DeRose’s answer built on earlier work by Dongwook Shin on child sequences. They work really quickly, but keeping track of nodes’ positions in multiple levels, but are also somewhat brittle, requiring renumbering when changes are made to the document.
In questions, Daniela Florescu suggested that database vendors have already solved a lot of these problems, and the markup community needs to catch up to their work.
In the afternoon, Mirco Hilbert and Andreas Witt presented their take on the overlap issues, returning to one of the oldest pieces in the conversation, SGML’s CONCUR feature, which they have implemented in their Multi-Layered XML (MuLaX).
CONCUR itself allows documents to be marked up using multiple DTDs. When processed, an application only sees one of the structures at a time. MuLaX goes beyond DTDs, supporting XML Schema and RELAX NG, though it uses a similar approach of reporting a single structure as an annotation layer and a similar syntax. While you could perhaps do something similar with namespaces, there are times when the same namespace might reasonably be used in multiple annotation layers, and namespaced XML still doesn’t support overlap.
One of the more interesting angles on MuLaX was discussion of multiple processing processing models, highlighting how the same data could take different different routes to arrive at similar results. Also of interest, in their broader work they used multiple approaches to overlap, not just MuLaX.
The next presentation took a fresh look at XML parsing and processing. Virtually every parser to date has reported the information stored in XML documents in a single pass from beginning to end, whether generating SAX events or DOM trees. Antonio Sierra’s Free Cursor Mobility (FCM) breaks that pattern, offering more flexibility, as well as an opportunity to avoid the need to store a complete object version of the document in memory.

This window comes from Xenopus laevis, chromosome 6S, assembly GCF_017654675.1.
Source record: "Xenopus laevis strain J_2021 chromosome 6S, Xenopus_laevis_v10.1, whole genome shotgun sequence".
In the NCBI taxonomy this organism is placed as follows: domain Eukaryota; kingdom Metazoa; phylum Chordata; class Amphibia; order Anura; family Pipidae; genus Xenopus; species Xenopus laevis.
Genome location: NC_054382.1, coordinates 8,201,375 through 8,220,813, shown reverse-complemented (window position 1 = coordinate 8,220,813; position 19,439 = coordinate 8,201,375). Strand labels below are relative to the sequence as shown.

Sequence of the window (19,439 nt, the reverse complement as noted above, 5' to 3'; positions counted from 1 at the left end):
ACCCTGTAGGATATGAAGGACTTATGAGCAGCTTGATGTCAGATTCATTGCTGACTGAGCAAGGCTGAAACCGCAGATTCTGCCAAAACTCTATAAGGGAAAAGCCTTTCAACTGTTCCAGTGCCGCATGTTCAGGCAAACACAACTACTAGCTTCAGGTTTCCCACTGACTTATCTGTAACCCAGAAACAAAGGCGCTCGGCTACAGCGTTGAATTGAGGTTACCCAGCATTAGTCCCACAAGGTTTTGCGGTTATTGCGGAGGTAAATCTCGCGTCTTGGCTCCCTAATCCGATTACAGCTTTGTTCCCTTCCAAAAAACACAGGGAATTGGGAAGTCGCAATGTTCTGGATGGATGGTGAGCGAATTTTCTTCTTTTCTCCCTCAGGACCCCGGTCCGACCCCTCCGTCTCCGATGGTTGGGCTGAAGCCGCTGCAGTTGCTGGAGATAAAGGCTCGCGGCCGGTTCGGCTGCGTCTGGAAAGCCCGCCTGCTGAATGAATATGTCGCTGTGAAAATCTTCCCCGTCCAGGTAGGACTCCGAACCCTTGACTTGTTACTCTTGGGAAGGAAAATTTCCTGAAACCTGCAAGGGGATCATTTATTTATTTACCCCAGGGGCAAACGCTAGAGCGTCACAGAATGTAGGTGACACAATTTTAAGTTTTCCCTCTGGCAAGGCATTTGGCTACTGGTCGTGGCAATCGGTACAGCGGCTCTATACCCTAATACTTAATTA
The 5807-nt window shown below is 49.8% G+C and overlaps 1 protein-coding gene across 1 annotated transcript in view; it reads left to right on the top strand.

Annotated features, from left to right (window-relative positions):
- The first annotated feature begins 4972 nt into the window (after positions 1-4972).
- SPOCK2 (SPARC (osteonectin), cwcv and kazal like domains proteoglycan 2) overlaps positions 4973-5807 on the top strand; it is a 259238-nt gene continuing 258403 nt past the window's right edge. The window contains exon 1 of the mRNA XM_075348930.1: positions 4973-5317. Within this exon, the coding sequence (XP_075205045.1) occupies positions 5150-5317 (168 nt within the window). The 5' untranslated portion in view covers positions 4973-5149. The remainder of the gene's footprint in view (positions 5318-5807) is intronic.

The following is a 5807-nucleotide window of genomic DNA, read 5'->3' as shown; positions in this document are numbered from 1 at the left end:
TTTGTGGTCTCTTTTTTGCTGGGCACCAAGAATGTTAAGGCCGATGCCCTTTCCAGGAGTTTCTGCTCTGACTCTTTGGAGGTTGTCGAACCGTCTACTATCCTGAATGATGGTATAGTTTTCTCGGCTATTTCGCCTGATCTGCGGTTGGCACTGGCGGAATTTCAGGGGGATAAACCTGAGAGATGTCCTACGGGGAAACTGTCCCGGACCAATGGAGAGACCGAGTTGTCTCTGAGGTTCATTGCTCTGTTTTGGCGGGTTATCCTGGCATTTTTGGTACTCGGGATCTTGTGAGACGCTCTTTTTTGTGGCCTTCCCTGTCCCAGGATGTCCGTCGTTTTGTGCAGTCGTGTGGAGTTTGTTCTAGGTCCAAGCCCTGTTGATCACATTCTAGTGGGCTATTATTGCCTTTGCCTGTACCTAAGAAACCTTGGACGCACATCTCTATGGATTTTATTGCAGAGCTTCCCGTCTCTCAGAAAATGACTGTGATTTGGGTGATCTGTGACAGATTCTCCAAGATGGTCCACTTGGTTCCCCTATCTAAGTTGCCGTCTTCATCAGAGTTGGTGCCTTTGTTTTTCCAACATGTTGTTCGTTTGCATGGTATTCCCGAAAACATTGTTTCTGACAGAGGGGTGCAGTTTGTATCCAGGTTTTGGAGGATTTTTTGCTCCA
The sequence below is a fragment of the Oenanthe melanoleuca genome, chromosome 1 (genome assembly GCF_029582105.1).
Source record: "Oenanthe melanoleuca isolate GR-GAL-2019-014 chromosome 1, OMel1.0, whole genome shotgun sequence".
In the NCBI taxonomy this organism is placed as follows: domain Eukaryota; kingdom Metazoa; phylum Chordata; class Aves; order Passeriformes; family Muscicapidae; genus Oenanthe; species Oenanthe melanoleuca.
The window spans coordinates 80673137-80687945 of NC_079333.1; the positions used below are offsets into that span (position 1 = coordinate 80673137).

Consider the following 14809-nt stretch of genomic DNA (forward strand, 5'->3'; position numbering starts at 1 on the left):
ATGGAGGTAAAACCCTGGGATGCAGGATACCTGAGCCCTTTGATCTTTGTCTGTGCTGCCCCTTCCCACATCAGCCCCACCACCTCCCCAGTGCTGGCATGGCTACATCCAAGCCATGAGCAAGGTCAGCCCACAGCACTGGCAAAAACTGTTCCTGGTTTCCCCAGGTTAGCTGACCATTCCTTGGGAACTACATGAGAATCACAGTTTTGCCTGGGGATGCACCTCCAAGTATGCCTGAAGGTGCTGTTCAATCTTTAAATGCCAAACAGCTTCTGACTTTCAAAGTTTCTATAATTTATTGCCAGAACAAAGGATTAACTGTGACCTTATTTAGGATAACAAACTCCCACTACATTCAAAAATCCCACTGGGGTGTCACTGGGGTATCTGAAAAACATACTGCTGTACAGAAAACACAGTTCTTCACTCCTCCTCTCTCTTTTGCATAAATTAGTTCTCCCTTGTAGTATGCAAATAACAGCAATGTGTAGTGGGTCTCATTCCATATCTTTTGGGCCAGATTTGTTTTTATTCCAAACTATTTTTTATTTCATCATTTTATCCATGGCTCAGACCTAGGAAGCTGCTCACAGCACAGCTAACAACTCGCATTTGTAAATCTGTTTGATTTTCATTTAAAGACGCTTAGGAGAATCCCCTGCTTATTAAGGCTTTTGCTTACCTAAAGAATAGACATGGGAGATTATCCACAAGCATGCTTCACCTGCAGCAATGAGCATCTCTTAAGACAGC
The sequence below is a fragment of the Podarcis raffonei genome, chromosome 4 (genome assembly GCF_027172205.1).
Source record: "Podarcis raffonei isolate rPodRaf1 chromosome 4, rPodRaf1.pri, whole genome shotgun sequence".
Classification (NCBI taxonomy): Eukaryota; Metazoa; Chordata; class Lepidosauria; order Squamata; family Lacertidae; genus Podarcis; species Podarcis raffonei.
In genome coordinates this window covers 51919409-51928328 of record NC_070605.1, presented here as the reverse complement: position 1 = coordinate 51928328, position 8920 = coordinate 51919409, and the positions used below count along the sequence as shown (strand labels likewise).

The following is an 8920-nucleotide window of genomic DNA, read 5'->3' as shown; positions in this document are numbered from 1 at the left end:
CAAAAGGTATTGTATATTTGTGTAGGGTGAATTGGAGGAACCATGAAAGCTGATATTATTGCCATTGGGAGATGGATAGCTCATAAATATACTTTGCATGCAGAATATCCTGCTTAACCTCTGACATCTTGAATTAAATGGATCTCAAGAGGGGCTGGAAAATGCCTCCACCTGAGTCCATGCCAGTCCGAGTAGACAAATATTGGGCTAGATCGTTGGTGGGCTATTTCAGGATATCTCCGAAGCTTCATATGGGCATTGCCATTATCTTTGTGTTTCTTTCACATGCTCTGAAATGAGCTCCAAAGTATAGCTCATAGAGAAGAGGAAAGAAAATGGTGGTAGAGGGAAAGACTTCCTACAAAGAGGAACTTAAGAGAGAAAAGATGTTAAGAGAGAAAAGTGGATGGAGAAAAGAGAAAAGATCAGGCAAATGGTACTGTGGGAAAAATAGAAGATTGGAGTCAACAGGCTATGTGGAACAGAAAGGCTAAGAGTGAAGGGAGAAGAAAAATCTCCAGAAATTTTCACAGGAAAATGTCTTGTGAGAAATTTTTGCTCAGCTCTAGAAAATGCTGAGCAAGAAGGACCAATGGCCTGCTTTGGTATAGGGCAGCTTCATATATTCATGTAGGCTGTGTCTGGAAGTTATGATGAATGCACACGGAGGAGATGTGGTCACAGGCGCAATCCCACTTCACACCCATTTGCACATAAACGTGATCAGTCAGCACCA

Sierra’s approach was designed for smaller platforms without major resources, which drove the decision to move a cursor within the document rather than duplicating the information in memory. After exploring the pros and cons of DOM, Push (SAX), and Pull parsing, Sierra showed how his FCM processor behaves.
FCM builds on the pull parser approach, using an iterator-based API that can move forward and backward through the document. The API looks a bit like regular Java iterators, with
hasNext() and a
hasPreviousBrother() methods, as well as ways to move the cursor in the document - to the parent element, for instance, of the previous sibling. It also allows programs to skip around, not parsing the contents of elements the program finds less interesting.
The last two sessions of the day focused on W3C work, both in progress and to come.
Felix Sasaki opened with a talk on “Schema Languages and Internationalization Issues”, combining two traditionally thorny issues. While some of the features they wanted to see supported - room for language identifiers, directionality indicators and Ruby markup - seem like things that can be integrated into vocabularies easily, but much of this seems like material that goes beyond schemas. On the other hand, he’s also looking at issues that could cause problems in processing chains including schemas.
Mostly it looks like he’s trying to explain how namespaces, pattern-based descriptions, and modularization may make it easier to implement an Internationalization Tag Set (ITS). It looks like they’re hoping for namespace sectioning, using something like Namespace Routing Language, or possibly using things like schema annotations or architectural forms.
In questions, Eric van der Vlist suggested that processing instructions might be an alternate path for some of these projects, avoiding the complications of schemas. He pushed strongly for not breaking existing schemas.
For the last session, Liam Quin, W3C Activity Lead, is asking the audience “what are we not doing that we should be doing, and what are we doing that we should not be doing?” He’s opened with a brief introduction of what’s up at the W3C, including possible profiling of schemas, XLink 1.1, XSLT 2.0, XML Query, and XSL-FO 1.1.